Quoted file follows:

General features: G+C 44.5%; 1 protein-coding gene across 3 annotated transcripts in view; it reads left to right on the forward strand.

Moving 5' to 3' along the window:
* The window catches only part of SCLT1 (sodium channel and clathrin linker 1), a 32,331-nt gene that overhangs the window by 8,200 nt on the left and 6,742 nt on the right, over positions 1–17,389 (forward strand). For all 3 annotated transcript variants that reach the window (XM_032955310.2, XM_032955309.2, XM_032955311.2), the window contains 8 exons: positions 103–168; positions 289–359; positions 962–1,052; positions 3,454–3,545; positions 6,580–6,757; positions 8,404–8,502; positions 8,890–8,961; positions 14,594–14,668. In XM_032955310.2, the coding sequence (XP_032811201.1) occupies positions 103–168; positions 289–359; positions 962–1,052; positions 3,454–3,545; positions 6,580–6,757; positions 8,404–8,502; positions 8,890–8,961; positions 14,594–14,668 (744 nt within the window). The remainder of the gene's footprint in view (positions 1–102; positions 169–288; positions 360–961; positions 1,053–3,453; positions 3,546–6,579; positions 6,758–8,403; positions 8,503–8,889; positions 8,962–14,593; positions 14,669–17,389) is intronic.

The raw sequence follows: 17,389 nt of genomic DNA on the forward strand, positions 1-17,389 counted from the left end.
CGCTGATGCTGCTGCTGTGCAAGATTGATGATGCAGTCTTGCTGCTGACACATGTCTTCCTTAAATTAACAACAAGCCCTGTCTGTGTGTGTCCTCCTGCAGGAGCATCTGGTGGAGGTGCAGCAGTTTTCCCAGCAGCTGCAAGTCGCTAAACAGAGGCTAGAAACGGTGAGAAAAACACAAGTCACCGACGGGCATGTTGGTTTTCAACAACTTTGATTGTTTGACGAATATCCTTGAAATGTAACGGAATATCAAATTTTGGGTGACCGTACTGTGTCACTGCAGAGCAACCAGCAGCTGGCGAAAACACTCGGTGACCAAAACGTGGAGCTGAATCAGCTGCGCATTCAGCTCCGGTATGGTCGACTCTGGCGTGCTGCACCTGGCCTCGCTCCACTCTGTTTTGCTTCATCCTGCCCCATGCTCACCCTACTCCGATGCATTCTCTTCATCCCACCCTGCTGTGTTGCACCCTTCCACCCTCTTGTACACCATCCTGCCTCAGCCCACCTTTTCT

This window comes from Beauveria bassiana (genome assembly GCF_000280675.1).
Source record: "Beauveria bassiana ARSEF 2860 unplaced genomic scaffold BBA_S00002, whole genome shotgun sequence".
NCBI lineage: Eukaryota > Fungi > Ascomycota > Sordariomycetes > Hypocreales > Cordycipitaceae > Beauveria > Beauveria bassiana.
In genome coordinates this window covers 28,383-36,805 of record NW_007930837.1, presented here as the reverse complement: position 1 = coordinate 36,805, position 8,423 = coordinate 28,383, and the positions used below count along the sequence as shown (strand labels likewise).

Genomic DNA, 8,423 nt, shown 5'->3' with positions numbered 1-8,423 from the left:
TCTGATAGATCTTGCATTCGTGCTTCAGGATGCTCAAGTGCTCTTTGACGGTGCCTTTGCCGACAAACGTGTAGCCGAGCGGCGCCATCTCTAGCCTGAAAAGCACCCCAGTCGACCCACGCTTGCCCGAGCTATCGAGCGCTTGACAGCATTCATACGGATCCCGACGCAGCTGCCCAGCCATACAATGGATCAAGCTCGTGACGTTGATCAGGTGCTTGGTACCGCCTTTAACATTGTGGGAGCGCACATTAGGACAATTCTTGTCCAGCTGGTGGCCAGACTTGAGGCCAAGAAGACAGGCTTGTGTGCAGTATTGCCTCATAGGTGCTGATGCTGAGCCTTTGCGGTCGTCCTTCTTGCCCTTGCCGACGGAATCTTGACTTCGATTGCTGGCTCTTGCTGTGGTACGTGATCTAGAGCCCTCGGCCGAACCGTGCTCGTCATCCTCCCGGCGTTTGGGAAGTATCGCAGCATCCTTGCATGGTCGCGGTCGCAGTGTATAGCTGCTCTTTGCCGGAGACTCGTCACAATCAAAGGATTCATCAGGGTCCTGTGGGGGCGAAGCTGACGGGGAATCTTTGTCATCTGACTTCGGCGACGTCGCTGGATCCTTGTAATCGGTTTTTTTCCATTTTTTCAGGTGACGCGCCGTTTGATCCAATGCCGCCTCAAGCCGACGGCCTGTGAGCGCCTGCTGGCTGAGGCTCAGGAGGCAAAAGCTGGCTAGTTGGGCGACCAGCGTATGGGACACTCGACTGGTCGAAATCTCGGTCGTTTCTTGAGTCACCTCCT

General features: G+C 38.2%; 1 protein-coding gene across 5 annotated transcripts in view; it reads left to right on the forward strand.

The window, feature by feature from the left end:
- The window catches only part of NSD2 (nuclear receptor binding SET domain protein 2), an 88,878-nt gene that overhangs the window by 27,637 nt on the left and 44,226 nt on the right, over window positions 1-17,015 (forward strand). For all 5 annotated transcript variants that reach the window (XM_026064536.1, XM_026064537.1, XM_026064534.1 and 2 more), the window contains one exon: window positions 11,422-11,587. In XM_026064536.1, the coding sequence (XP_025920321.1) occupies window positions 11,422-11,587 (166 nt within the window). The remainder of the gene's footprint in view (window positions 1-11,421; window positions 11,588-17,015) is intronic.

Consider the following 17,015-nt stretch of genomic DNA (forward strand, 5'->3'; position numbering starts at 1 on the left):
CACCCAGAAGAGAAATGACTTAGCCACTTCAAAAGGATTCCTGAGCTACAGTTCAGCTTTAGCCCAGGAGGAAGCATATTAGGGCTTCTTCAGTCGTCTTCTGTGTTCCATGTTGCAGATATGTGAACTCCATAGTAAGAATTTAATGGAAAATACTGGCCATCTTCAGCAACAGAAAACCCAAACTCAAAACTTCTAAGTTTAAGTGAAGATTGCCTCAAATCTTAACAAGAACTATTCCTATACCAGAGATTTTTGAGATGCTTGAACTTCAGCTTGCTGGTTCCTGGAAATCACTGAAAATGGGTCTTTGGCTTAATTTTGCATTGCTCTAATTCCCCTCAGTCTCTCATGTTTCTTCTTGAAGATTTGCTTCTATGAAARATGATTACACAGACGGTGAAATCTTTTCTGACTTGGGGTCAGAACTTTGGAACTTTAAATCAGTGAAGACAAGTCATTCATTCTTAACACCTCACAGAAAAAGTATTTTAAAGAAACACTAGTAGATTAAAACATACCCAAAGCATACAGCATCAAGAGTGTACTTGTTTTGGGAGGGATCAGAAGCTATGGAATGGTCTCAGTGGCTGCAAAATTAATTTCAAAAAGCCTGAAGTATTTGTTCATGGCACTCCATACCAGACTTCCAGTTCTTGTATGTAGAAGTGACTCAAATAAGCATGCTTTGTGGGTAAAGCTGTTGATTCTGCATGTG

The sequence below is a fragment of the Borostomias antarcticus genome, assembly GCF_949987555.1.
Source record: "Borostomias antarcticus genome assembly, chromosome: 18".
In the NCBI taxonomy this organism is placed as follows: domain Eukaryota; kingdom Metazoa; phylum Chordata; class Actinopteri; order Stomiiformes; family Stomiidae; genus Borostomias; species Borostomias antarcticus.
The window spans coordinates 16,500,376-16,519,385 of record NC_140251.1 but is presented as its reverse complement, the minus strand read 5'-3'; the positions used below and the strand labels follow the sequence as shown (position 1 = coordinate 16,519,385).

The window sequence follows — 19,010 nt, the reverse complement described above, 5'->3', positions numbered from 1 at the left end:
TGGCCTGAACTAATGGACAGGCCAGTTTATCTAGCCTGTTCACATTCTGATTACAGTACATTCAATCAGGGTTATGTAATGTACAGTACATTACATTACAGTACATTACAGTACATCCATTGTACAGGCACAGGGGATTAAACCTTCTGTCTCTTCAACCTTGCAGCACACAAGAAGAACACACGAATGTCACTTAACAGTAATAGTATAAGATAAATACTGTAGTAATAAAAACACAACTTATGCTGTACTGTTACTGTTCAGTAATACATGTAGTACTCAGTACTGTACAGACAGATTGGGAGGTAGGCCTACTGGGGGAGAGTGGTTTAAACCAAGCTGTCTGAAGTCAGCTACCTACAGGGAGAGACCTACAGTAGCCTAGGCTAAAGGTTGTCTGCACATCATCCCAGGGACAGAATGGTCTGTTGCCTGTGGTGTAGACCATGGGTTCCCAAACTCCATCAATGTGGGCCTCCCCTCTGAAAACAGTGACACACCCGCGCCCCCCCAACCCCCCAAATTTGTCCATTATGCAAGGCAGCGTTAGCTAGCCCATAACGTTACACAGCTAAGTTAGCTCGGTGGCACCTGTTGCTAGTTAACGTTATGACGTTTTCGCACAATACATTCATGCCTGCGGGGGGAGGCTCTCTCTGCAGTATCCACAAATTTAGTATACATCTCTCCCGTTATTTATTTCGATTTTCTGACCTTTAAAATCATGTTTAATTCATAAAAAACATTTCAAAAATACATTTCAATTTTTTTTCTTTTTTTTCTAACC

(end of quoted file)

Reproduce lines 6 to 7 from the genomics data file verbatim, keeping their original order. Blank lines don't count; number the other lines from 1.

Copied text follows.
This window comes from Beauveria bassiana (genome assembly GCF_000280675.1).
Source record: "Beauveria bassiana ARSEF 2860 unplaced genomic scaffold BBA_S00002, whole genome shotgun sequence".